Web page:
This Valentine’s Day, discover the love story of Lois, former resident of the Fondation des Etats-Unis, and Jean, former resident of the Maison du Japon on the Cité internationale campus.
“The story begins in 1966, in room 20 at the Fondation des États-Unis. Back in that era before cell phones and messaging apps, a ground-floor corner room facing the garden made it particularly convenient for Lois, recently arrived from Pittsburgh on a Fulbright scholarship, to communicate with a French student named Jean staying at the Maison du Japon.
Well…to be honest, it started at the cafeteria in the Maison internationale. The French student was pushing his tray in the service line. The American just behind him, overwhelmed by the diverse concoctions on display, accidentally rammed her tray into his. “Choo, choo! We’re a train!” he said, always ready with a joke for any occasion. She had just arrived from the US that morning, and this was her first meal in Paris.
She spent only two weeks at the Fondation for an orientation program, before leaving for the University of Caen. Ground-floor window visits were now replaced by letters in the mail and alternating weekend trips to Caen and Paris.
Four countries, three continents, two children, and two grandchildren later, the train steams ahead.”
But the story does not end here…
“Fast forward to 1993. Karen, a PhD student in art history who has just finished her maîtrise in Lille, is thrilled to arrive at the Fondation des États-Unis, though is blissfully unaware of its importance in the French-American family heritage. Her room is almost exactly two floors above where her mother had stayed.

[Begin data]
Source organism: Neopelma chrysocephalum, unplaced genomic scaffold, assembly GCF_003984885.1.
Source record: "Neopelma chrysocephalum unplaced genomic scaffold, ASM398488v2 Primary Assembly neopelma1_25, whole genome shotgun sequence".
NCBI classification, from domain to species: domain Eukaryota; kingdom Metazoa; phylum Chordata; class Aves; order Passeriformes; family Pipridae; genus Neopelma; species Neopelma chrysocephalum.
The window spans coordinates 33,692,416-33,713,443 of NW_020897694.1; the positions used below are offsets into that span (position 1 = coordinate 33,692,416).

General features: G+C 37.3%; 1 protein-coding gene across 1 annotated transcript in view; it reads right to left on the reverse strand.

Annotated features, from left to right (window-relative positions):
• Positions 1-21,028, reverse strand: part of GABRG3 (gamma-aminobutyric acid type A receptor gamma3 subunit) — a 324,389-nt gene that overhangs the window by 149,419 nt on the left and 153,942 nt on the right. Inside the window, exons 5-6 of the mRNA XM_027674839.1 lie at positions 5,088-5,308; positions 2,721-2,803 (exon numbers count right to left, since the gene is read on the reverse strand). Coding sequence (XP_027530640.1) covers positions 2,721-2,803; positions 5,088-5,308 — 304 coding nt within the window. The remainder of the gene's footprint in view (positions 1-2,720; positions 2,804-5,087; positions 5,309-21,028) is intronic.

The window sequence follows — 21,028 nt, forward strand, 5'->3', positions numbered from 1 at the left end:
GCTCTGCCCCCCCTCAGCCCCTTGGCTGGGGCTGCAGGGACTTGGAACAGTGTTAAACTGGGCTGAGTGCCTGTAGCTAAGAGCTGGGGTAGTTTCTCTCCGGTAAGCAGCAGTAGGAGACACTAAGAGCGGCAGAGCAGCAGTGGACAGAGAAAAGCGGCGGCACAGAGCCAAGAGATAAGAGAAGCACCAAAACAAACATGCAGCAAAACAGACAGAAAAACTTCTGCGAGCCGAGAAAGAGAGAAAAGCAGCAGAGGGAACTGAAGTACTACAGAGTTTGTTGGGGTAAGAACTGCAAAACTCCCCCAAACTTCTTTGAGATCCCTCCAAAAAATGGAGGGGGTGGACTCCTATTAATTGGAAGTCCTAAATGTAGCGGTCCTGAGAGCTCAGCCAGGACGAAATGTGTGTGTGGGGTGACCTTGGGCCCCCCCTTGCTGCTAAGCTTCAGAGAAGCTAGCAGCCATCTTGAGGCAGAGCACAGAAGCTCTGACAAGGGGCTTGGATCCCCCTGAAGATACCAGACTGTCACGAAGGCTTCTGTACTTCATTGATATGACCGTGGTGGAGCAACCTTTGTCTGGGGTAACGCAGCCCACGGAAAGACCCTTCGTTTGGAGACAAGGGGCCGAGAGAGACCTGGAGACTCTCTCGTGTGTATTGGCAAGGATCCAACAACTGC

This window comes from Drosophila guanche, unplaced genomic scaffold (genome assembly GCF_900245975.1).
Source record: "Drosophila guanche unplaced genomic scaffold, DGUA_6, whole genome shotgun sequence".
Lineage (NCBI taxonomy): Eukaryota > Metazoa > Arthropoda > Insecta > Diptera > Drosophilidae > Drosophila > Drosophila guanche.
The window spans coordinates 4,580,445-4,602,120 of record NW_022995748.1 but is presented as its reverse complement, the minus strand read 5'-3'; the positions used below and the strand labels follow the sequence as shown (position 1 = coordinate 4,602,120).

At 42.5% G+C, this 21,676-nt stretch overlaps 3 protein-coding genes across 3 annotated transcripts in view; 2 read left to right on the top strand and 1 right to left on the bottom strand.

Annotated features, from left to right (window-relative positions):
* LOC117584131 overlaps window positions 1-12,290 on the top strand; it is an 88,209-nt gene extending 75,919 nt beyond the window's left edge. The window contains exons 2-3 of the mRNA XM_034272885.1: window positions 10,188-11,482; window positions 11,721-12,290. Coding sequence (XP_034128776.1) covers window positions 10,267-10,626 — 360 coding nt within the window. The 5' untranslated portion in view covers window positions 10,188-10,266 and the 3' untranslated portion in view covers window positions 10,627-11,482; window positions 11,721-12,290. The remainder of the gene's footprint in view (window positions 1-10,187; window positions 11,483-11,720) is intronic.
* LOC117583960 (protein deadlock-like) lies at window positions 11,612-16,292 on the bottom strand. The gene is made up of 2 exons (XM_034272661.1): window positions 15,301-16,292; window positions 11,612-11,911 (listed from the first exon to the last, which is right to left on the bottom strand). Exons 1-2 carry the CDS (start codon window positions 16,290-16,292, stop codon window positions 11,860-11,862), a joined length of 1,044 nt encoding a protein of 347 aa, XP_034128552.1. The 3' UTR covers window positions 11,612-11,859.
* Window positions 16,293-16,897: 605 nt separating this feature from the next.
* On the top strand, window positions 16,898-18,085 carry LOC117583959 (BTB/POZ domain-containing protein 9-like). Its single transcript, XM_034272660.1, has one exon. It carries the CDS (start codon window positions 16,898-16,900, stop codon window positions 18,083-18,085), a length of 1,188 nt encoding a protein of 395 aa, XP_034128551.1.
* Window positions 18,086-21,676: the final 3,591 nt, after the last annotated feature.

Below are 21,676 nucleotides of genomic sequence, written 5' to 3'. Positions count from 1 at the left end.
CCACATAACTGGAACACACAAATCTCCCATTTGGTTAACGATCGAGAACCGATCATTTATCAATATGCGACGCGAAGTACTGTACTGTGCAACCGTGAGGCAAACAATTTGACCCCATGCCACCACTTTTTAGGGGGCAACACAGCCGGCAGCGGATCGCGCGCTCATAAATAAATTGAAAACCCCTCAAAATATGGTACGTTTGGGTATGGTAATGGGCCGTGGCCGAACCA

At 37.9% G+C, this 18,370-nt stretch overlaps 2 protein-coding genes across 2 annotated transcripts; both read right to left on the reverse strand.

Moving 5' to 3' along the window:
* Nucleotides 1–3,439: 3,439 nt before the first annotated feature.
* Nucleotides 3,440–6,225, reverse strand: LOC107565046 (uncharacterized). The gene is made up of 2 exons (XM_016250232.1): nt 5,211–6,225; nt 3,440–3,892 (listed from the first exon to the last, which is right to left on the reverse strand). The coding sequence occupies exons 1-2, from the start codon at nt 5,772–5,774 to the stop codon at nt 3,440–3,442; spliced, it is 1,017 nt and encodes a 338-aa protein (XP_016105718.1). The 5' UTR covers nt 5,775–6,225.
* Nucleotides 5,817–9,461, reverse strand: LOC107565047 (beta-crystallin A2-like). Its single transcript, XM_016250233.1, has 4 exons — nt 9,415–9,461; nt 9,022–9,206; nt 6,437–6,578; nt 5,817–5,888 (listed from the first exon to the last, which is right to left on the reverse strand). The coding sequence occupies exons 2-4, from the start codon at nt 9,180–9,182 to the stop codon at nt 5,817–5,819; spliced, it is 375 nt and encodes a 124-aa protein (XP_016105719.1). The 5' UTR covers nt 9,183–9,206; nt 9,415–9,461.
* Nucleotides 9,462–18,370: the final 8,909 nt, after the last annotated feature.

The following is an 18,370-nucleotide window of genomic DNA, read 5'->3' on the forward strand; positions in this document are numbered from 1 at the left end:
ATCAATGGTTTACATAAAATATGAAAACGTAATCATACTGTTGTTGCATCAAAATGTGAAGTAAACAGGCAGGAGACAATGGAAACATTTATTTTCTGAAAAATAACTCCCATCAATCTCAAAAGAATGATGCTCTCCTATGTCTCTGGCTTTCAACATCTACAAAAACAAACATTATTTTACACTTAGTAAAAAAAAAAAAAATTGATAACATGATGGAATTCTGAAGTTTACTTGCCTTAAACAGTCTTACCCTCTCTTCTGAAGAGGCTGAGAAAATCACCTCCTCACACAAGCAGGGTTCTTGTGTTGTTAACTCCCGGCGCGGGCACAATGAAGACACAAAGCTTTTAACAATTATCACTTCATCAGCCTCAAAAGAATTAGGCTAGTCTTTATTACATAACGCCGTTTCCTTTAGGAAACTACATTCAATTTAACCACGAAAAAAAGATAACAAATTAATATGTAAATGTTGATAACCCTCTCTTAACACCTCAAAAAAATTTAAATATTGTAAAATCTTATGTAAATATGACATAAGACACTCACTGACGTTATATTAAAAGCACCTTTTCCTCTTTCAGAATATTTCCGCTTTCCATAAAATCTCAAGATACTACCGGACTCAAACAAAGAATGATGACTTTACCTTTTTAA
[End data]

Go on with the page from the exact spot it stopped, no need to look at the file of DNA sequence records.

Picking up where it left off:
Upon her arrival, Karen had made an appointment with a gynecologist at the Hôpital international down the street. Looking at her file, the doctor asks: “Mais ne vous ai-je pas déjà vue quelque part, mademoiselle?” Seeing Karen’s puzzled expression, he points to the boulevard Jourdan address listed under “lieu de naissance” in her carnet de santé, and remarks that he surely must have been on duty in the delivery room two decades earlier. The week of her birth had been a memorable one. The US military bombed Cambodia. The French military contented itself with picking up mounds of trash on the streets of Paris that striking garbage collectors refused to collect. Papa Jean, now deprived of his cafeteria tray locomotive, was stuck in traffic on boulevard Jourdan behind a procession of army vehicles while trying to reach the hospital in time for the birth. Punctuality was never Jean’s greatest strength. This occasion turned out to be no exception.
That same fall weekend in 1993, a young American who was starting a PhD in theoretical physics moved into the FEU. Allon soon became active in the Residents’ Committee activities, setting him on a direct collision course with Karen when he would regularly remove her treasured piano from the practice room to set it up for Saturday night piano-bar events. Despite the tough negotiations on when to return the piano and how to repair the piano keys that invariably came back broken, they did find some things in common. For instance, a shared interest in the German language motivated them to organize a German-speaking table together at the Resto U.
Karen’s doctoral research took her to Florence during much of Allon’s time at the Fondation, and they did not see much of each other. But they reconsidered this situation once Allon completed his PhD in 1997 and started working at Los Alamos National Laboratory in New Mexico. So Karen decided that of course the American southwest was the optimal place to finish a dissertation in Renaissance Italian art. And when she completed her PhD and started working at a research institute in Los Angeles, Allon decided that of course Southern California was the optimal place for him.
Karen and Allon were married in 2000, in Southern France where Karen’s grandmother lived. And, yes, in the photo below, you may feel free to ask the doorway: “ne vous ai-je pas déjà vu quelque part?”
Karen and Allon’s own children are now in middle school and high school. One day not too far in the future, these French-Americans from California may find themselves in need of student housing in Paris. When that happens…there are some family expectations. No pressure, of course.”